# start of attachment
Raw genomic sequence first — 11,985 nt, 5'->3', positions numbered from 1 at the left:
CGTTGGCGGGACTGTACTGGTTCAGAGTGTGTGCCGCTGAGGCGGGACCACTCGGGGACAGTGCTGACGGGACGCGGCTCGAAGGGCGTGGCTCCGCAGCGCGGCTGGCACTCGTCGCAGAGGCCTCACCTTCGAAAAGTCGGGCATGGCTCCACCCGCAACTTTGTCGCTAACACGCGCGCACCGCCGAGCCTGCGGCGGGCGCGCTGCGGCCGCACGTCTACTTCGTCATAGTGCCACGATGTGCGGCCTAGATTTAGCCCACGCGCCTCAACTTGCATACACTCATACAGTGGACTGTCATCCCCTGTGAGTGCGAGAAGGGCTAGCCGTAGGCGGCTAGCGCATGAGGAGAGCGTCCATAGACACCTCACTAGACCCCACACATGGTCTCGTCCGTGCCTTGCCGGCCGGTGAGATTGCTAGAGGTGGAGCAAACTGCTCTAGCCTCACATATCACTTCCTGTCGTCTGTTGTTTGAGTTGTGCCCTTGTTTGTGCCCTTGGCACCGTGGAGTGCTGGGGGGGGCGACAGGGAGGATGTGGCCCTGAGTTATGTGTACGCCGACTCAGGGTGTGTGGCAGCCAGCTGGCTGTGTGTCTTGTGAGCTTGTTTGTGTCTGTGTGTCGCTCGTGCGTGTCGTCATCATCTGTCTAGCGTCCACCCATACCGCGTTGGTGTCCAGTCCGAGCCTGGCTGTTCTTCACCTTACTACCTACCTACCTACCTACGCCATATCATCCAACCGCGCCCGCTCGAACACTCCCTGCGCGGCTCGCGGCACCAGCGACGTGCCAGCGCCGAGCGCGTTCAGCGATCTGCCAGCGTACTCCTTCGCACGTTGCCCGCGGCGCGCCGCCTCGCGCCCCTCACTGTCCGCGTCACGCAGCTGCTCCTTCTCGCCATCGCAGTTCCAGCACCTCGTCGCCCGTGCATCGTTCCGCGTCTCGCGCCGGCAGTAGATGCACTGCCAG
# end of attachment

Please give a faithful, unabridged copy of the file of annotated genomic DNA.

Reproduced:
Raw genomic sequence first — 11,985 nt, 5'->3', positions numbered from 1 at the left:
CGTTGGCGGGACTGTACTGGTTCAGAGTGTGTGCCGCTGAGGCGGGACCACTCGGGGACAGTGCTGACGGGACGCGGCTCGAAGGGCGTGGCTCCGCAGCGCGGCTGGCACTCGTCGCAGAGGCCTCACCTTCGAAAAGTCGGGCATGGCTCCACCCGCAACTTTGTCGCTAACACGCGCGCACCGCCGAGCCTGCGGCGGGCGCGCTGCGGCCGCACGTCTACTTCGTCATAGTGCCACGATGTGCGGCCTAGATTTAGCCCACGCGCCTCAACTTGCATACACTCATACAGTGGACTGTCATCCCCTGTGAGTGCGAGAAGGGCTAGCCGTAGGCGGCTAGCGCATGAGGAGAGCGTCCATAGACACCTCACTAGACCCCACACATGGTCTCGTCCGTGCCTTGCCGGCCGGTGAGATTGCTAGAGGTGGAGCAAACTGCTCTAGCCTCACATATCACTTCCTGTCGTCTGTTGTTTGAGTTGTGCCCTTGTTTGTGCCCTTGGCACCGTGGAGTGCTGGGGGGGGCGACAGGGAGGATGTGGCCCTGAGTTATGTGTACGCCGACTCAGGGTGTGTGGCAGCCAGCTGGCTGTGTGTCTTGTGAGCTTGTTTGTGTCTGTGTGTCGCTCGTGCGTGTCGTCATCATCTGTCTAGCGTCCACCCATACCGCGTTGGTGTCCAGTCCGAGCCTGGCTGTTCTTCACCTTACTACCTACCTACCTACCTACGCCATATCATCCAACCGCGCCCGCTCGAACACTCCCTGCGCGGCTCGCGGCACCAGCGACGTGCCAGCGCCGAGCGCGTTCAGCGATCTGCCAGCGTACTCCTTCGCACGTTGCCCGCGGCGCGCCGCCTCGCGCCCCTCACTGTCCGCGTCACGCAGCTGCTCCTTCTCGCCATCGCAGTTCCAGCACCTCGTCGCCCGTGCATCGTTCCGCGTCTCGCGCCGGCAGTAGATGCACTGCCAG